Vlad Love: Anime Review

It’s been a long time since Mamoru Oshii did any anime, with the short film Je T’aime from 2010. It’s been even longer since he did comedy, with the last clear-cut comedy he did having been several episodes of Patlabor: The Mobile Police New Files in 1990. Over a decade since the last time he did anime, and over 30 years since he’s done comedy anime. There are fans who have only know his creative output as not only a director of serious anime, but a director of deadly serious anime. So, it was a surprise this past year to see Oshii returning not only to anime, but to comedy anime, and as a series instead of a short or a film, with Vlad Love.

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Uzaki-Chan Wants To Hang Out: Anime Review

I’ve talked a bunch on this blog about my having Autism, and how my Autism informs media I consume. Well, one of the things that my Autism does when it comes to shaping what I do with my personal time is it makes me something of a homebody. I generally need to get a push to go out to do some activities. It doesn’t have to be a hard push, but that push has to be there. This lead to me resonating a lot with Uzaki-Chan Wants To Hang Out, one of the slice of life rom-com anime from the Fall 2020 season.

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Fruits Basket Season 1 (2019): Anime Review

When I was in High School, Fruits Basket came out in the US and it was a phenomenon. the manga was the flagship of Tokyopop’s unflipped manga (or “100% Authentic Manga”) initiative, and its success led to the majority of manga in the US being published unflipped, and also cemented a longstanding partnership between Tokyopop and Borders which lasted until both went bankrupt – all of that fueled as well by the success of the anime. Now, about 18 years later, long enough for the high school kids who grew up on FuruBa to have kids of their own, there is a new anime adaptation of Fruits Basket, with the first season airing this year.

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Anime Review: Himouto – Umaru Chan (Season 1)

Anime has an interesting relationship with the “Otaku” lifestyle. There’s an undeniable appeal to lounging around the house or apartment playing video games and/or watching TV (especially for an Otaku), but that’s not particularly a healthy way to live your life – so we get a variety of anime that romanticize the Otaku lifestyle in a manner both congratulating and self-depreciating, like Genshiken and Otaku no Video. … Continue reading Anime Review: Himouto – Umaru Chan (Season 1)

Anime Review: Ouran High School Host Club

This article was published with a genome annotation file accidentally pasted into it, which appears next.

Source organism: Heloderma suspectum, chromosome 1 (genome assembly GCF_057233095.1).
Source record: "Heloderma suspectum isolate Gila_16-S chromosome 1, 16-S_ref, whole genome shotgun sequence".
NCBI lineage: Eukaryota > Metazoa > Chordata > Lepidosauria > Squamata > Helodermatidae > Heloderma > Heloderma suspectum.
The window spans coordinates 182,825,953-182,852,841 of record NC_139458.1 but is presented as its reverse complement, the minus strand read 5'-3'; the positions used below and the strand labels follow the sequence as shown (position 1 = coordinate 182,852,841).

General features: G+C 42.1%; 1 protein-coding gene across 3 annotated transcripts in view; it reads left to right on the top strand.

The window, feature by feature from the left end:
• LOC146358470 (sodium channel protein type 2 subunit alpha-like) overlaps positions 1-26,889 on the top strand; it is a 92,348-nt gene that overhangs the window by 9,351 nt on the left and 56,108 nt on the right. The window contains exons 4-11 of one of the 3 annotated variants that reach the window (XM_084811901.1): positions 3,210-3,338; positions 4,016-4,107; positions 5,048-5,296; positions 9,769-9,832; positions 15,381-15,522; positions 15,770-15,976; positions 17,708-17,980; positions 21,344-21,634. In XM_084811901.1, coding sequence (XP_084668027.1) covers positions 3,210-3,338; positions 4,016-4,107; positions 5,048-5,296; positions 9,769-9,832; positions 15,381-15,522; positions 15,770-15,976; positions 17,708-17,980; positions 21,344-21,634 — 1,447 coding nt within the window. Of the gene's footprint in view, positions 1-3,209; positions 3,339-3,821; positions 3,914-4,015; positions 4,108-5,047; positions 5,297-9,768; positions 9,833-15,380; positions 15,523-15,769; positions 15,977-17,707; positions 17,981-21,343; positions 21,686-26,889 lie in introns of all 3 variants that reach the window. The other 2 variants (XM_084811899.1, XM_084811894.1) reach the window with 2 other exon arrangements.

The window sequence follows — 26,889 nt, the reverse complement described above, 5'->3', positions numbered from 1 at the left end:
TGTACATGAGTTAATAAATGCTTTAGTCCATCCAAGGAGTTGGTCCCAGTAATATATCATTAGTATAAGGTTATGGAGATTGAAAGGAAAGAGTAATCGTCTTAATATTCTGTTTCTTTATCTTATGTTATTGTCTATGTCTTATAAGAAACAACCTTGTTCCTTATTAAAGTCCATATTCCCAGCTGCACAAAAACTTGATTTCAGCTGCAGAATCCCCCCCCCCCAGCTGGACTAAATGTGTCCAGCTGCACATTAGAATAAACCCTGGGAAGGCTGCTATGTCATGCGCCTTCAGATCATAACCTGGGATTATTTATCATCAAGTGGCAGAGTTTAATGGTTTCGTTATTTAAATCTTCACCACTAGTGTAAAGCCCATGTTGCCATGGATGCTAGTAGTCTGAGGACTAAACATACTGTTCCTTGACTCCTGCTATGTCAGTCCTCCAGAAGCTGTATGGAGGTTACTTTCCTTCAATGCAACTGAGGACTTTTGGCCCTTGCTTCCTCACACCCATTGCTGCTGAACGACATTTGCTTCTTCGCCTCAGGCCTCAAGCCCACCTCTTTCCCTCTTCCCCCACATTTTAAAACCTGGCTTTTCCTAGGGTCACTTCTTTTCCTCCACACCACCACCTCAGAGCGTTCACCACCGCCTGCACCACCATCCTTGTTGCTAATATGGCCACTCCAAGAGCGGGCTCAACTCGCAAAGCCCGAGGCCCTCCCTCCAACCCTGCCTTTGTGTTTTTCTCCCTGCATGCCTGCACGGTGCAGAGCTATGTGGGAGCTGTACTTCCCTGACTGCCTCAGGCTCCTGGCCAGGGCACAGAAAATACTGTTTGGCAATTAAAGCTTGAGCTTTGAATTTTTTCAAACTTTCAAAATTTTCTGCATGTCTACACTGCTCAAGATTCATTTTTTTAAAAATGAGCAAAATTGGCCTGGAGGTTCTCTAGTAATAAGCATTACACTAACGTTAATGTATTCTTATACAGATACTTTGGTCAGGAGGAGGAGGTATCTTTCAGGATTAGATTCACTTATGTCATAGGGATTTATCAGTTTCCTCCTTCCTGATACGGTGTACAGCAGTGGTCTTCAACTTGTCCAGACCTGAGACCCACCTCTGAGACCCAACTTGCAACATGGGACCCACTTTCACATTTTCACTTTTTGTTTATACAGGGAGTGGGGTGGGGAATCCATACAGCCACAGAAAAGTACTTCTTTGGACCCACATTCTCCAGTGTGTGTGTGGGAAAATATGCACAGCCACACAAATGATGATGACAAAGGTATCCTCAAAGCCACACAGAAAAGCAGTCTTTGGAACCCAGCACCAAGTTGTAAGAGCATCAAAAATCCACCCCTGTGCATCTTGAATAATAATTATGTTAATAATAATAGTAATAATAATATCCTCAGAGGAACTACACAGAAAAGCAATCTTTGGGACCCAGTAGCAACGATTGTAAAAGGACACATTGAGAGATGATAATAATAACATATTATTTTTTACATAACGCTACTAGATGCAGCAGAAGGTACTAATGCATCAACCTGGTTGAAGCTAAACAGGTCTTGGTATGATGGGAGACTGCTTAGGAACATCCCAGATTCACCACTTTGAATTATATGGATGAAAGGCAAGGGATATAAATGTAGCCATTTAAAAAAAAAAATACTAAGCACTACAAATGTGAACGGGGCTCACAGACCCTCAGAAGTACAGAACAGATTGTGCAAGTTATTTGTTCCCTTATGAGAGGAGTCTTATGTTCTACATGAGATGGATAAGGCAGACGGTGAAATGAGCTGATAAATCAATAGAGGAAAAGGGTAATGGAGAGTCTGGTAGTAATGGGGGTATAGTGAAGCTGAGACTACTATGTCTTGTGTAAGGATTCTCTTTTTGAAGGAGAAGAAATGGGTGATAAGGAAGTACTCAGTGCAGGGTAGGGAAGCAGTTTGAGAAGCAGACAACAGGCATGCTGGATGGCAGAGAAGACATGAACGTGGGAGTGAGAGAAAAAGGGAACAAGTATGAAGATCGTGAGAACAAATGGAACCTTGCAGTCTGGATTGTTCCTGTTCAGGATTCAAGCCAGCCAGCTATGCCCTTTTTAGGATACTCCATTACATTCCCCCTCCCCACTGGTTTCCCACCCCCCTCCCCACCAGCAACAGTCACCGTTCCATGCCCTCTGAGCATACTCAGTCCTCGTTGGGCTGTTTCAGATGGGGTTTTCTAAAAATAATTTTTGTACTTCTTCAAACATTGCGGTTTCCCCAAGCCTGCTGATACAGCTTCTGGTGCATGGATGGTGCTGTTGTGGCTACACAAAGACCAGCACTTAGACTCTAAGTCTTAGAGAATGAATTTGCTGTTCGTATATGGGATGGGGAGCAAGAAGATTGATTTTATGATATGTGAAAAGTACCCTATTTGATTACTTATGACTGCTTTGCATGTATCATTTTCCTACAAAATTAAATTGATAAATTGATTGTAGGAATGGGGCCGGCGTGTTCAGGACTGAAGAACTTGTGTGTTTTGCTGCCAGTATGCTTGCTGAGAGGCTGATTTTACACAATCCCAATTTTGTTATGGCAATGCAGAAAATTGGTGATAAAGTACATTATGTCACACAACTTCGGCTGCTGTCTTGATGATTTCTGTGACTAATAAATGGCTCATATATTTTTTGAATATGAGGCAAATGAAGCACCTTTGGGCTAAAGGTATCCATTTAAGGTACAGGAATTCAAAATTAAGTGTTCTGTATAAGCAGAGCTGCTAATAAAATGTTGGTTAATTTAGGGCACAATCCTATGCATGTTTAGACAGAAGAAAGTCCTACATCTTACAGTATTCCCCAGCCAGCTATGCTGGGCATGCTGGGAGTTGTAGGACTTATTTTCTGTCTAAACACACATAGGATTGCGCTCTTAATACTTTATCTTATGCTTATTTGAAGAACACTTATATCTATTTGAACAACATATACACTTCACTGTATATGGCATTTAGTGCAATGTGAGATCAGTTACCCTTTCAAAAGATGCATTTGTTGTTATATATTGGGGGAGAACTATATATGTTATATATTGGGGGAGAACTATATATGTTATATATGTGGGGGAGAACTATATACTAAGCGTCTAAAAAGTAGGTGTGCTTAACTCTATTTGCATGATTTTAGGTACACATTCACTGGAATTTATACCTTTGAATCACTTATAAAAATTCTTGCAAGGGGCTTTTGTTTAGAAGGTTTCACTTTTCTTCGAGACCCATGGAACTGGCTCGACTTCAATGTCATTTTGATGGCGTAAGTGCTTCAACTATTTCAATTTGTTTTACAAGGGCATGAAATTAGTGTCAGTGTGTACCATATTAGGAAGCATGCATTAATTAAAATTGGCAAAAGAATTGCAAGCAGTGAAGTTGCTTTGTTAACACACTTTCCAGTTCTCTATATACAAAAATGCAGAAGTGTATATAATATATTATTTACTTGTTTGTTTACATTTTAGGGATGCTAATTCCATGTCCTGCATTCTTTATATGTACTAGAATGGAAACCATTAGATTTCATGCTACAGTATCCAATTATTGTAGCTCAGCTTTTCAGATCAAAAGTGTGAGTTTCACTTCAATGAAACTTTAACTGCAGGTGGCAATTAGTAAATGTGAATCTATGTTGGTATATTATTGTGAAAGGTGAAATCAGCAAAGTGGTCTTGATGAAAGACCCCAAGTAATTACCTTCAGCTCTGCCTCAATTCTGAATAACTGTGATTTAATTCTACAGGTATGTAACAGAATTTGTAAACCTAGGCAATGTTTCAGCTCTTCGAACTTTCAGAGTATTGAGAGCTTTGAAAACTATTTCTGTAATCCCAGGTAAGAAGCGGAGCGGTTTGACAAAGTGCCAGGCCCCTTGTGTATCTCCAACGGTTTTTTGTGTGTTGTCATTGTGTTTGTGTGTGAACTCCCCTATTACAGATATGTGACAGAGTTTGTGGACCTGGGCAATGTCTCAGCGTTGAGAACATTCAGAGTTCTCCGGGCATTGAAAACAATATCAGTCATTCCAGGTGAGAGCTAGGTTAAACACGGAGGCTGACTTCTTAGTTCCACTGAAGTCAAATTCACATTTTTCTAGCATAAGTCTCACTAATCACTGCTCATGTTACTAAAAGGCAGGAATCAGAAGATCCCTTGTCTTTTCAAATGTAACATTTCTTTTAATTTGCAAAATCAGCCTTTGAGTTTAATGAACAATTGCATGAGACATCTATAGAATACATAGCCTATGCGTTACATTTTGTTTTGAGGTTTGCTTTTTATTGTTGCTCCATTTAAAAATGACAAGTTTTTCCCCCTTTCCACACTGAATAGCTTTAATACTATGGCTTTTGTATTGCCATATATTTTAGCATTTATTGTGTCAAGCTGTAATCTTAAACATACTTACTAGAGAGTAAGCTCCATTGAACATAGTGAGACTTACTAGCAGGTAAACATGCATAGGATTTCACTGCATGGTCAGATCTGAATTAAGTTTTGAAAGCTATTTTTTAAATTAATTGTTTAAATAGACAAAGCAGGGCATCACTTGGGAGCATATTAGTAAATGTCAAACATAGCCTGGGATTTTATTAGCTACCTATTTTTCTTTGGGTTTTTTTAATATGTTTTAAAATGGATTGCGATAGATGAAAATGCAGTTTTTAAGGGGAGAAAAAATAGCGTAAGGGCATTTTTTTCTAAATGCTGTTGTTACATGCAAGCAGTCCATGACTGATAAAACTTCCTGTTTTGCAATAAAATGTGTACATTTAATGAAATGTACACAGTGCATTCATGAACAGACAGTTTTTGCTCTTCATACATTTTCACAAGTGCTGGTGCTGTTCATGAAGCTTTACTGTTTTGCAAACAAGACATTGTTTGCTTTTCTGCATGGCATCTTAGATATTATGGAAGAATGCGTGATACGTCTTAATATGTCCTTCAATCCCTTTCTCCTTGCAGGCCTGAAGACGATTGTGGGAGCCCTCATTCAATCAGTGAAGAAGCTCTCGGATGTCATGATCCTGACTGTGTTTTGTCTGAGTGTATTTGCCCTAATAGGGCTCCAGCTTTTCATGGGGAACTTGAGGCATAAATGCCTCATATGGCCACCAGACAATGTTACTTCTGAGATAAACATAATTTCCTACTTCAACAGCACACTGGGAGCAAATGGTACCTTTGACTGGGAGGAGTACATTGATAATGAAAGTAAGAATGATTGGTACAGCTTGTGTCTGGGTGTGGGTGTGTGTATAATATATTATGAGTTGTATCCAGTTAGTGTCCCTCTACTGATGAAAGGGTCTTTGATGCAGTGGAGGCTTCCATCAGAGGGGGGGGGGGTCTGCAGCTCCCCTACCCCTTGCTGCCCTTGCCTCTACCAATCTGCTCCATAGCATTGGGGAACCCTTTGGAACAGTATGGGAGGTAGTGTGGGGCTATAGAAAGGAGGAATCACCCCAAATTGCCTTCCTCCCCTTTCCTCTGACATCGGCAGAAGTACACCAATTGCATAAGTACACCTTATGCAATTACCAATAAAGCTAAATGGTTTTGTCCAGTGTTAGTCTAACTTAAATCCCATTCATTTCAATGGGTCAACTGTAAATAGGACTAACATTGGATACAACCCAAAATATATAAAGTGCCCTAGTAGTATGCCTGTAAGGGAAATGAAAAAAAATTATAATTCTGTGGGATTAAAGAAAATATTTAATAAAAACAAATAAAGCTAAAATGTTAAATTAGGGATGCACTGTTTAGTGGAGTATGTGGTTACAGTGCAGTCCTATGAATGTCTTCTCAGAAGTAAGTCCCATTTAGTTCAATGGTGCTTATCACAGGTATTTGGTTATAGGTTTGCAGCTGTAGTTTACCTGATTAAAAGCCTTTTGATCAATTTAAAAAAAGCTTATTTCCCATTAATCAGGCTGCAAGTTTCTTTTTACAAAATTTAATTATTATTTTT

Anime comedies, are absolutely willing to get self-referential, in some cases going full parody. Now, you can get a bad parody by shoving random jokes and references into the work because they can (the Seltzer & Friedberg films), or come from a place where you actively hate and dislike the genre they are satirizing, and in turn can end up creating works which are poor examples of that genre.

By comparison, the best parodies are those which are also good examples of the work in question, and such is the case with Ouran High School Host Club. Continue reading “Anime Review: Ouran High School Host Club”

Anime Review: Slayers Season 4 (Revolution/Evolution-R)

2015’s revival of Ushio and Tora by Studio MAPPA is not the first revival of an older anime and manga series in the 21st century. In 2008, JC Staff revived the classic fantasy anime series Slayers, with a fourth season after an almost decade gap. The series was was released as a split-cour show, with the first 12-episode cour being subtitled “Revolution”, and the second “Evolution-R”. When the show originally was announced, the big question that fans had was would this show come back with a Dragon Slave sized blast, or would it fizzle like a wet firework? Continue reading “Anime Review: Slayers Season 4 (Revolution/Evolution-R)”

Film Review: Mr. Vampire (1980)

Jackie Chan, as a performer, is frequently compared with Buster Keaton and, as I’ve mentioned in my own review of Police Story at Letterboxd, Charlie Chaplin.

Well, Mr. Vampire, a martial arts horror-comedy film produced by Jackie Chan’s friend and fellow member of the Five Little Fortunes, is what I’d probably describe as the Hong Kong equivalent of the Abbott and Costello Meet… movies. Continue reading “Film Review: Mr. Vampire (1980)”

Movie Review – Blazing Saddles

Get Blazing Saddles (on Blu-Ray) from Amazon.com
Get Blazing Saddles (on Blu-Ray) from Amazon.com

I’m not going to say I’ve watched everything Mel Brooks has ever done, but I’ve watched a fair chunk of it, and I’ve enjoyed what I’d seen. However, I’d never gotten around to watching Blazing Saddles. The film is widely regarded as being Brooks best film, aside from, maybe, Young Frankenstein. So, I’ve watched it, now what did I think about it?

The Premise:

Bart, an African-American man working on the railroad, is saved from execution for assaulting one of the racist over-seers for the railroad, to be appointed by the Eeeeevvvvvviiiiillll Lieutenant Governor Hedley Lamar as the sheriff of the town of Rock Ridge – which Lamar is trying to force out so he can claim the land for himself as the rail-road comes through it, so he can make a fortune. However, Lamar has underestimated Bart, and his new deputy, Jim, aka The Gunslinger Formerly Known As The Waco Kid. Continue reading “Movie Review – Blazing Saddles”